Al-Qaeda developed its capability to conduct acts of mass terrorism on Clinton's watch, while Iran made significant strides in the development of its nuclear programs. Clinton failed to take effective action against either of these emerging threats because of his preoccupation with securing a Middle East peace deal. Consequently, the international environment in which Obama will find himself operating will be very different from that of 2000, and he will no longer be able to ignore the threats posed by al-Qaeda and Iran, however much he might want to achieve a historic peace deal. (Telegraph-UK)
Analysis of newly revealed items found at the site of the mausoleum of King Herod at Herodion have provided Hebrew University of Jerusalem archaeological researchers with further assurances that this was indeed the site of the famed ruler's 1st century BCE grave. Herod was the Roman-appointed king of Judea from 37 to 4 BCE, who was renowned for his many monumental building projects, including the reconstruction of the Temple in Jerusalem, the palace at Masada, the harbor and city of Caesarea, as well as the palatial complex at Herodion, 15 km. south of Jerusalem.
The palace was the largest of its kind in the Roman world of that time and must have attracted thousands of guests, says Prof. Ehud Netzer, director of the excavations. A description of Herodion, as well as of Herod's funeral procession there, can be found in the writings of the historian Flavius Josephus. (ScienceDaily)
See also Herod May Have Been Buried Among Lavish Artwork - Steve Weizman (AP)
See also Herod Family Sarcophagi Uncovered - Etgar Lefkovits (Jerusalem Post)
Ike Aranne (formerly Yitzhak Aronowicz), now 85, was the captain of the Exodus. On July 11, 1947, the ship set sail from France with a crew of Hagana members who were transporting more than 4,500 Jewish refugees, most of them Holocaust survivors, to Palestine. As it neared its destination, the British rammed and boarded it, resulting in a violent altercation that left three dead and dozens wounded. (Jerusalem Post)
Reda Mansour, who arrived two years ago as the Israeli consul general in Atlanta, is an Arab and a Muslim. He is also a Druze, a sect which broke away from mainstream Islam 1,000 years ago and has often been persecuted by other Muslims since. He is also an award-winning poet who mourns violence, hatred and death. Although Arabic is his first language - he speaks five in all - he writes poetry in Hebrew. Although a combat veteran himself, he is first and foremost a peacemaker.
"Ambassador Mansour is one of the most thoughtful, passionate and eloquent representatives of the State of Israel that I've ever met. He's respected, appreciated and admired," says Steven A. Rakitt, president of the Jewish Federation of Greater Atlanta. Mansour is referred to as ambassador since he held that position in Ecuador. There is now a Druze general in the Israeli army, Druze in the intelligence service, and ten Druze in the Ministry of Foreign Affairs - including the deputy foreign minister. (Atlanta Journal-Constitution)
Large multinational companies have discovered that setting up shop in Israel - taking advantage of engineers, programmers, and even marketing and sales experts - is a wise move. Companies are expanding their research and development activities in Israel, and are doing business with Israeli firms on an unprecedented level. Google has opened two research and development centers in the past four years. "That's an honor reserved for large countries, like Russia and China," says Google Israel CEO Meir Brand.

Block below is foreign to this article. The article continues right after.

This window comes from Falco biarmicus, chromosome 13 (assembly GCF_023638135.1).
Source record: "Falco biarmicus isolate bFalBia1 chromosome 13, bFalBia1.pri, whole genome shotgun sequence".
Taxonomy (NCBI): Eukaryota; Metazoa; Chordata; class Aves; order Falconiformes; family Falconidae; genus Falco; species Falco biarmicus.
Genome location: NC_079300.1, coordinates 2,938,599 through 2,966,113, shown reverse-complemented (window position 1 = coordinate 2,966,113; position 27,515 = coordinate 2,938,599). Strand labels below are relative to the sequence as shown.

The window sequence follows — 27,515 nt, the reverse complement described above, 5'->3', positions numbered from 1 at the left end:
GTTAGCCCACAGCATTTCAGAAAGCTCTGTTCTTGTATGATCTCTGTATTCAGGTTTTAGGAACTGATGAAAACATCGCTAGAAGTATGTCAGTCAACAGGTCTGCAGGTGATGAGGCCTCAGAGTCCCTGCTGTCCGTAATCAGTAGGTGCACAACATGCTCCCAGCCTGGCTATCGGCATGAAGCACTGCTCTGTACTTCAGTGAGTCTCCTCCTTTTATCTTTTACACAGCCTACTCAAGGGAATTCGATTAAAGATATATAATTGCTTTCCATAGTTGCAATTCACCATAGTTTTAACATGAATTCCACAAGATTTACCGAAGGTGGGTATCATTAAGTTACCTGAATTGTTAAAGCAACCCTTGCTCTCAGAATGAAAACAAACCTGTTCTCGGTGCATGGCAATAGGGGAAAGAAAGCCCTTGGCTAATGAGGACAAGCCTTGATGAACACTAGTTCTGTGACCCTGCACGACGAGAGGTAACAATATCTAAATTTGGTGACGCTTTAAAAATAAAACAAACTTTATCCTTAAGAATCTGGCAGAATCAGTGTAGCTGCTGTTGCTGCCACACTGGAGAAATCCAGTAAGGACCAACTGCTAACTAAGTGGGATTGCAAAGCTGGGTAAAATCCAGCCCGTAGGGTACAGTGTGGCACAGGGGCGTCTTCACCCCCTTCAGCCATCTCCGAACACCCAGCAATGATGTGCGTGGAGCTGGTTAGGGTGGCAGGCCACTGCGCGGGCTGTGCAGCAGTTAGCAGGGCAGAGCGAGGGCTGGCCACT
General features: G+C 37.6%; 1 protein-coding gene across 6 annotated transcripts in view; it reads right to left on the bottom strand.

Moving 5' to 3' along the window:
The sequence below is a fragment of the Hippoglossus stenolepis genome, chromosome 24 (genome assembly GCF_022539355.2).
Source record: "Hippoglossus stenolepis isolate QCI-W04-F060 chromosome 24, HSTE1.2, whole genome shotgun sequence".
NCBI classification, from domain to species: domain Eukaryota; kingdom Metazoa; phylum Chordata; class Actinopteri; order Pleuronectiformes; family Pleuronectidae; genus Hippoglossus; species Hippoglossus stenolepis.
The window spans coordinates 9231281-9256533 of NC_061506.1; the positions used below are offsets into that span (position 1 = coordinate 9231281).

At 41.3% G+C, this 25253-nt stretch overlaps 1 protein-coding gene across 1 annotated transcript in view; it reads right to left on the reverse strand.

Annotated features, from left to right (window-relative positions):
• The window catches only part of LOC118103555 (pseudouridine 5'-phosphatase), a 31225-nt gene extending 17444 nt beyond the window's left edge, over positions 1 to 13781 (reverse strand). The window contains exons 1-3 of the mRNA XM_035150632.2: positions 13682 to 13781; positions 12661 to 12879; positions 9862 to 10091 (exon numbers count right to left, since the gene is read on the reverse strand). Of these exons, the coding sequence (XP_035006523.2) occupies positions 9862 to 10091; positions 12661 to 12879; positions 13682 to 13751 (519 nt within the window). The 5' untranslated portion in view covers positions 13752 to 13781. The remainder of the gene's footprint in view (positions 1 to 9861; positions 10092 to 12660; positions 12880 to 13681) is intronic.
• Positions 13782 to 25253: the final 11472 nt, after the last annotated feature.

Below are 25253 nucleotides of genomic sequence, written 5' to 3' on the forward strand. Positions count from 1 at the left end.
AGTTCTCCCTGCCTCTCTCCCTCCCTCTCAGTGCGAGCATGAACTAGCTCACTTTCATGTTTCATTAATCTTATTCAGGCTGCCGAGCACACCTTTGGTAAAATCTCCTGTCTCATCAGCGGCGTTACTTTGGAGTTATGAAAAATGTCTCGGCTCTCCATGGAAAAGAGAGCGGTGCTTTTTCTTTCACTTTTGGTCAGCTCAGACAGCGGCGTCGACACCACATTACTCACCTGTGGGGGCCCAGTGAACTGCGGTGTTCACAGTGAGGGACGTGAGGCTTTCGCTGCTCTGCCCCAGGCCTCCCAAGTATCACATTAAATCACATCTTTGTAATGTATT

Cisco, another worldwide technology powerhouse, also has a huge presence in Israel - with some 750 employees, mostly engineers, working at the company's R&D facility in Netanya, the company's second largest research center outside the U.S. To date, Cisco has acquired nine Israeli companies which have furnished the technology for some of Cisco's most important products. IBM has three research labs, with almost 1,000 employees - including the company's largest research lab outside the U.S., in Haifa. Microsoft also has a large research and development center in Israel and has acquired several Israeli companies. (Jerusalem Post)
See also Israel's High-Tech Sector Thrives - David Shamah
From processors to software, from innovations in online video to security systems, from cellphone technology to better ways to stay safe on the road, Israel is there - at the forefront, designing and producing the high-tech wizardry that has changed the world. Nearly three-quarters of Israel's $70 billion of exports last year were in the high-tech sector and the country has one of the highest per-capita rates of patents filed. (Jerusalem Post)
The memory of the large pre-war Jewish presence in Eastern Europe is increasingly being destroyed. Part of this process is intentional; part is because of neglect of Jewish sites, monuments, and memorials. The successor states of the Federal Republic of Yugoslavia provide a good case study of many aspects of the process of memory destruction. This federation's breakup over the past two decades has accelerated processes that are slower elsewhere. This concerns both attempts to change the collective memory of citizens, as well as the physical degradation of Jewish sites, monuments, and memorials. All successor states are rewriting their histories. Ivan Ceresnjes was the head of the Jewish community of Bosnia-Herzegovina and a vice-chairman of the Yugoslav Federation of Jewish Communities until his emigration to Israel in 1996. (Institute for Global Jewish Affairs)
International Law and the Disputed Territories - Melanie Phillips (Spectator-UK)